The next link goes to a file named OtherFile.html in the same directory, and the last link goes to a file named OtherOtherFile.html, in the folder named SupportingMaterials.  You should create those files (so that your links actually work! :)  ), but you can put anything you want into those files. 



Part 8: Recreate this: now with images!

Given this image, recreate an HTML page that looks reasonably close to it.

By 'reasonably close' what I mean is that you DO NOT need to get h1, h2, etc exactly right, but you DO need to get them relatively right (I.e., if the first  heading is bigger than the second, h1 & h2 are ok, as are h2 & h3, h1 & h3, etc)

You'll need to figure out how to use images in HTML.  Based on what you learned about learning HTML in the prior sections you should be able to do this on your own in this section.  If you get stuck first ask the people sitting near you and then ask the instructor

 

 (For DOCTYPE just use the HTML5 "<!DOCTYPE HTML>")

DO remember to include the head & body; if no title is specified then you can pick one yourself.

Part 9: Example Solutions for the above exercise, and HTML comments

Here is one version of HTML that will produce something 'close enough' to the above image that it would count for full credit in an exam situation

Here is another version of an HTML document that would also get full marks in an exam situation.  In order to see the differences in these two documents you'll need to look at the HTML source.

You'll  notice that the second example include several HTML comments.  Much like Java comments in your BIT 115 class these are notes left by the HTML author for other HTML authors (other humans) to read, but your browser will ignore them when rendering the page.  More detail on HTML comments is found at:

Part 10: Semi-Independent Exploration:

Here's an image of a web page that contains several parts that we haven't looked at in lecture, on purpose. (It also contains several items that we have looked at.) The goal for this exercise is for you to do whatever research you need to in order to figure out how to create the HTML that can reasonably generate the image you see.

NOTE: The width & height below are measured in pixels.

 

In order to make this a semi-independent exploration (instead of a fully independent exploration) I've listed some tutorials from W3Schools, below.  You should find everything you need in the following tutorials.  Be warned, though, that the tutorials may contain extra information about other stuff, which we won't use to make this exercise's page (so if you see something in a tutorial and don't understand how to use it in your page don't panic - just remember it in case it's useful later and keep reading.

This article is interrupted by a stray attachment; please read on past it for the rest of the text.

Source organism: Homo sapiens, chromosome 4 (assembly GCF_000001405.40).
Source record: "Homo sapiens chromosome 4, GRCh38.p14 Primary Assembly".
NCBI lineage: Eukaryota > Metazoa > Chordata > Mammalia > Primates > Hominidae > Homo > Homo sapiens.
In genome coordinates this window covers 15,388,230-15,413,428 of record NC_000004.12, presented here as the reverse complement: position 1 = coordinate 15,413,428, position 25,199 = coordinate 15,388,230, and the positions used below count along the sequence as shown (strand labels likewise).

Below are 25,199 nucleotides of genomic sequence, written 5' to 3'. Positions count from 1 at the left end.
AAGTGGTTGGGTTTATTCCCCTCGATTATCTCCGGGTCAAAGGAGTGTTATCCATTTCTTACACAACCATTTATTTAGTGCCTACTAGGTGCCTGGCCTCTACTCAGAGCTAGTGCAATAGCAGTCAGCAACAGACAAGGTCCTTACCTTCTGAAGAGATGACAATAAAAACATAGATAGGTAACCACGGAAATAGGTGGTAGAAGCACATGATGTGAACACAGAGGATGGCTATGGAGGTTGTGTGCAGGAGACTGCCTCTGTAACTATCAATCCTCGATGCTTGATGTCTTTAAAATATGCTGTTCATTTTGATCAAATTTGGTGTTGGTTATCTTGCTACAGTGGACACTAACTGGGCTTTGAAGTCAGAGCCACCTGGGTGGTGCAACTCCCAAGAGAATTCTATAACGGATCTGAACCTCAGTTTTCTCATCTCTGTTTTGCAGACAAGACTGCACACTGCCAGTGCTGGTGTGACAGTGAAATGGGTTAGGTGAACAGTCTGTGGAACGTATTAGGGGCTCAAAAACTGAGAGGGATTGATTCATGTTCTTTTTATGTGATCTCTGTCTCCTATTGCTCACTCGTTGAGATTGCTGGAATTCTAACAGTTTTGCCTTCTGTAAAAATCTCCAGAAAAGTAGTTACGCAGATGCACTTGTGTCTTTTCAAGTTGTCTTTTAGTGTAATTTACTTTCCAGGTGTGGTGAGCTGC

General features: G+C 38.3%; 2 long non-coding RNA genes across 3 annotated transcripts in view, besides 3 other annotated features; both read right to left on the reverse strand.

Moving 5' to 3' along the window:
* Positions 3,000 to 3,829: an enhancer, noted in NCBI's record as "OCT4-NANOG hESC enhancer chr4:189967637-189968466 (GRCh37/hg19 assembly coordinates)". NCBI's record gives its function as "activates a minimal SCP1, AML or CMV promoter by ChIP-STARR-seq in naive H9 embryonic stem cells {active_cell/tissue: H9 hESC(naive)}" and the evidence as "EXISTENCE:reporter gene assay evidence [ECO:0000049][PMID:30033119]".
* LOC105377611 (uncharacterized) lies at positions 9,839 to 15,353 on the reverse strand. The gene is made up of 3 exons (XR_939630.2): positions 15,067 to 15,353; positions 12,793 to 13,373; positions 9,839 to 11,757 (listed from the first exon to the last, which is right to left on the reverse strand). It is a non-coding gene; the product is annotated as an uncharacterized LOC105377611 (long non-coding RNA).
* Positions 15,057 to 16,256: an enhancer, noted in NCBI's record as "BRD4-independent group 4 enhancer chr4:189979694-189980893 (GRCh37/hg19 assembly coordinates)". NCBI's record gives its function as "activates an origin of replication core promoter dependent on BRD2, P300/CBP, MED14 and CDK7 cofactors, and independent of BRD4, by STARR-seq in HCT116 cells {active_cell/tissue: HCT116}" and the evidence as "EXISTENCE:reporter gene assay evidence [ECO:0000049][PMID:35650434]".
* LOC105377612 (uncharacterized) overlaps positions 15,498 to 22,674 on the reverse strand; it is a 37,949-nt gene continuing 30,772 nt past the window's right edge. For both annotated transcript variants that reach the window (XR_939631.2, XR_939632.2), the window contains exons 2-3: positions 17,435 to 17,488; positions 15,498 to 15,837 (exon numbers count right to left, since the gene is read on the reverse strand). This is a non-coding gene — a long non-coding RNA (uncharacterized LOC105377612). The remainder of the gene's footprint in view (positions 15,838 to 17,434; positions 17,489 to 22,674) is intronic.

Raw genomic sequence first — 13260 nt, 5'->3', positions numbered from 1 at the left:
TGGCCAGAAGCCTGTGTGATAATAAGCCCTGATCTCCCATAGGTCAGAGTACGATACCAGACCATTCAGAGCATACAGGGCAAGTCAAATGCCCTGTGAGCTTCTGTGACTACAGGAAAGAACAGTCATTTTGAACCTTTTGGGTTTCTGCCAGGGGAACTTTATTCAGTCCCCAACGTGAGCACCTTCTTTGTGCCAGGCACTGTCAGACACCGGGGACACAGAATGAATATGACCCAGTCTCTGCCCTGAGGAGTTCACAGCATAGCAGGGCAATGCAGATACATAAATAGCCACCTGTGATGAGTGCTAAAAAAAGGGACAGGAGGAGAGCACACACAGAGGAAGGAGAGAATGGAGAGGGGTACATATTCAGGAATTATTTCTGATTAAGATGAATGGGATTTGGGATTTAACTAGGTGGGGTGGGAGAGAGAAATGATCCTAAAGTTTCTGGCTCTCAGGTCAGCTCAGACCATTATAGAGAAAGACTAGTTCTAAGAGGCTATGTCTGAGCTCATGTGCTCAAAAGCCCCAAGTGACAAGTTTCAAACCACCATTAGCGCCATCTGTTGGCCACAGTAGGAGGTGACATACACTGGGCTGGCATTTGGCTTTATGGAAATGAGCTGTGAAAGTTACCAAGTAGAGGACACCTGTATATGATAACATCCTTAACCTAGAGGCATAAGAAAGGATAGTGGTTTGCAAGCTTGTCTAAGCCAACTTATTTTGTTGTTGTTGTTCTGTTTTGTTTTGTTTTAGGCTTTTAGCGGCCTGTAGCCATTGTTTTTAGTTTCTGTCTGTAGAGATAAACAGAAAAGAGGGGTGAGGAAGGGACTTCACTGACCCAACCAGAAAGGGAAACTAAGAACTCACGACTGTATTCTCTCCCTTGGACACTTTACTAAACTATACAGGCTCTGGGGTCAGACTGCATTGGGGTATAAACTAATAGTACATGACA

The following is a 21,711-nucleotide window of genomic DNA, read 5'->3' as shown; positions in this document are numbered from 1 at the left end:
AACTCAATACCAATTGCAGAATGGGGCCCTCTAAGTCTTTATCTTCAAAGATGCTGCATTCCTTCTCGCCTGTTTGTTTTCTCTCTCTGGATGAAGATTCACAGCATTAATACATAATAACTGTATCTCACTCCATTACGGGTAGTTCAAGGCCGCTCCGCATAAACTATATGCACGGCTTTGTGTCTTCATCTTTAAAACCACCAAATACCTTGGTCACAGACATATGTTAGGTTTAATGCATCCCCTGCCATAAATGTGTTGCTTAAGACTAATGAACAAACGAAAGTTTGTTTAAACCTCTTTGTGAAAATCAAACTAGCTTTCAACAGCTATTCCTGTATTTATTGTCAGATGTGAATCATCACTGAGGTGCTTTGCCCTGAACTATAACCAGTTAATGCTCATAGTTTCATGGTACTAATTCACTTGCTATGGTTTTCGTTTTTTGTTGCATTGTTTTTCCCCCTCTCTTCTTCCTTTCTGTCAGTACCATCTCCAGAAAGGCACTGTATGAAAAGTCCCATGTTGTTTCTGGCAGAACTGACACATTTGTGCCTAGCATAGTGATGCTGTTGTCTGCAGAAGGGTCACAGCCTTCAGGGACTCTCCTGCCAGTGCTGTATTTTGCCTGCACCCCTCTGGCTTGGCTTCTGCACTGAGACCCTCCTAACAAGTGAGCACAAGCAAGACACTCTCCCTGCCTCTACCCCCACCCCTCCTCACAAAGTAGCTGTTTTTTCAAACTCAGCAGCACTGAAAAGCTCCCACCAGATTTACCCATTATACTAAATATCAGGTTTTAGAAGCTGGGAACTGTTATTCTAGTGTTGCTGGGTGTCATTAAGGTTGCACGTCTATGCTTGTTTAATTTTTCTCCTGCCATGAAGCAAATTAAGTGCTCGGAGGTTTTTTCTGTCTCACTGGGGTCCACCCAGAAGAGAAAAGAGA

As a final hint, the stuff that's new in the web page follows the same order as the following tutorials.  So the part of the page which has the same image displayed several times (but different sizes each time) uses information from the first tutorial that's listed here:

Part 11: Example Solution for the above exercise, and HTML comments

Given an image, recreate a reasonable representation of it

Here is one version of HTML that will produce something 'close enough' to the above image that it would count for full credit in an exam situation

Part 12: Building Your Own Personal 'Quick Reference' sheet HTML rules & elements

Go back through the previous exercises and build up a list of HTML elements along with a quick note for yourself about what each one does.  You should also build up a list of relevant HTML rules (stuff like "Don't forget to start with a DOCTYPE, like this: <!DOCTYPE html>", etc).

While the instructor may check your work on this exercise the primary purpose is to provide you with a list of topics to study, so that you can get this information into your own head.  As a side-benefit you will end up producing your own, personal 'quick reference' 'cheat sheet' for HTML.

(If you're curious you can search the Web for 'HTML quick reference' and 'HTML cheat sheet' to find interesting examples of what other people have done.  Please do feel free to make use of these, but be warned that such things are typically aimed at people who are already familiar with much more HTML than us.  So - use them if they're useful, and ignore them if they're not).

IMPORTANT DISCLAIMER: The instructor reserves the right to change the parameters of quizzes and exams at his/her discretion.
You should assume that you will NOT be allowed to bring a cheat sheet into any quizzes, nor into the exams.